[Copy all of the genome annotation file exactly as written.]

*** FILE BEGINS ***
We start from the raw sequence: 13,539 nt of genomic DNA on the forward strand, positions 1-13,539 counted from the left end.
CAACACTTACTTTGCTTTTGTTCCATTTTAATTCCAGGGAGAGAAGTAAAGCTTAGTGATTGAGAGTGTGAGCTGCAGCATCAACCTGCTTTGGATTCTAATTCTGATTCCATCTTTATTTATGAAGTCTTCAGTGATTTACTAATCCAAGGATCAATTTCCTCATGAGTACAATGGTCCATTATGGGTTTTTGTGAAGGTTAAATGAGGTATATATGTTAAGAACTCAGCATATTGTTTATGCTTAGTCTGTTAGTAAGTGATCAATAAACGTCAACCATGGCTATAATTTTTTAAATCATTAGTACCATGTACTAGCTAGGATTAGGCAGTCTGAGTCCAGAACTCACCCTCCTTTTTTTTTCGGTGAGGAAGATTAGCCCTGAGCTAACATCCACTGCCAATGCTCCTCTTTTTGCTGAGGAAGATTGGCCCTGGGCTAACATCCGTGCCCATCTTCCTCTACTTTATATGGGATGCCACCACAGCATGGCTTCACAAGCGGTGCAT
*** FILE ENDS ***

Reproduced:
We start from the raw sequence: 13,539 nt of genomic DNA on the forward strand, positions 1-13,539 counted from the left end.
CAACACTTACTTTGCTTTTGTTCCATTTTAATTCCAGGGAGAGAAGTAAAGCTTAGTGATTGAGAGTGTGAGCTGCAGCATCAACCTGCTTTGGATTCTAATTCTGATTCCATCTTTATTTATGAAGTCTTCAGTGATTTACTAATCCAAGGATCAATTTCCTCATGAGTACAATGGTCCATTATGGGTTTTTGTGAAGGTTAAATGAGGTATATATGTTAAGAACTCAGCATATTGTTTATGCTTAGTCTGTTAGTAAGTGATCAATAAACGTCAACCATGGCTATAATTTTTTAAATCATTAGTACCATGTACTAGCTAGGATTAGGCAGTCTGAGTCCAGAACTCACCCTCCTTTTTTTTTCGGTGAGGAAGATTAGCCCTGAGCTAACATCCACTGCCAATGCTCCTCTTTTTGCTGAGGAAGATTGGCCCTGGGCTAACATCCGTGCCCATCTTCCTCTACTTTATATGGGATGCCACCACAGCATGGCTTCACAAGCGGTGCAT